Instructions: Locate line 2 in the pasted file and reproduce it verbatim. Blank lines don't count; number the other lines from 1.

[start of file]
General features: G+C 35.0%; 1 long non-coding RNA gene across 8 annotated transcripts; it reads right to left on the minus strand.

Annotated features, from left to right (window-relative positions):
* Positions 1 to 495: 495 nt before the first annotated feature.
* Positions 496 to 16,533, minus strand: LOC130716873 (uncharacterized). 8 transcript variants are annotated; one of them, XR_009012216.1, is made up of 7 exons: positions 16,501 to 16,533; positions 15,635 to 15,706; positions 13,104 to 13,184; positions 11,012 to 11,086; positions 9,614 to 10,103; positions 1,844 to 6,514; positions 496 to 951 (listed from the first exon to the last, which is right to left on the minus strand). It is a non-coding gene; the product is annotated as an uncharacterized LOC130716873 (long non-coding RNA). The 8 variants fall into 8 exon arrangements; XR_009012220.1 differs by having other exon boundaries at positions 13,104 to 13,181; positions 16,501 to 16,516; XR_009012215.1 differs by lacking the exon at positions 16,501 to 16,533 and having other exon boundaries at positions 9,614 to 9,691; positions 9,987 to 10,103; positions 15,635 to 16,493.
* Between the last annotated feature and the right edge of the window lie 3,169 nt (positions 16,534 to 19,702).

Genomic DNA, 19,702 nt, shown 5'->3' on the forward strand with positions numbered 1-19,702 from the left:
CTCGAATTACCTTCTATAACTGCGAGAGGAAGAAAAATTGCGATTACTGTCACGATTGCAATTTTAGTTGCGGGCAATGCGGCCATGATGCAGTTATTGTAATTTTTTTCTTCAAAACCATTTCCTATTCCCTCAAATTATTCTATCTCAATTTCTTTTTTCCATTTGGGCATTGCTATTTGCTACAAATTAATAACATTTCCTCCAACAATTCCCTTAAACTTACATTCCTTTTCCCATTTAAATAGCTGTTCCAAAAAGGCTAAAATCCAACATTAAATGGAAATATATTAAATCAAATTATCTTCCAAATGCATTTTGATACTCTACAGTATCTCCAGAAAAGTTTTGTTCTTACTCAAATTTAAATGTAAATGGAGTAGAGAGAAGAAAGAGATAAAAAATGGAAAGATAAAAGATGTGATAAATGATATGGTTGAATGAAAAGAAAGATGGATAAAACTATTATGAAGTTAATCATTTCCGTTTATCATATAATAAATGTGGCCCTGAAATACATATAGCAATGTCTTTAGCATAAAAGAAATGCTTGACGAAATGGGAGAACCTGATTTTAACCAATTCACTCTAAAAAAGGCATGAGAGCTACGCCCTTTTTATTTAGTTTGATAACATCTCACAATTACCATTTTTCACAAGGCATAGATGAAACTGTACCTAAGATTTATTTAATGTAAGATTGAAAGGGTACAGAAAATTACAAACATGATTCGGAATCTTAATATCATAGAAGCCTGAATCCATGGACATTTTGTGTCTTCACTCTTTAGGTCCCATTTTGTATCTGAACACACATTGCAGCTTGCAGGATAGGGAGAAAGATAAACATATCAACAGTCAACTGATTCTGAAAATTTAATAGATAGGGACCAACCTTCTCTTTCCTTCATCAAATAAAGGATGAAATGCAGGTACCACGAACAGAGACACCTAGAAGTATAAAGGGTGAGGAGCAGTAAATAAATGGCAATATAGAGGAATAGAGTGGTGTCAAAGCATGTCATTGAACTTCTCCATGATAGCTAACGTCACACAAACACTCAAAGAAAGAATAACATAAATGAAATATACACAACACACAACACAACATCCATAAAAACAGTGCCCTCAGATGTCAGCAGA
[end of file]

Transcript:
Annotated features, from left to right (window-relative positions):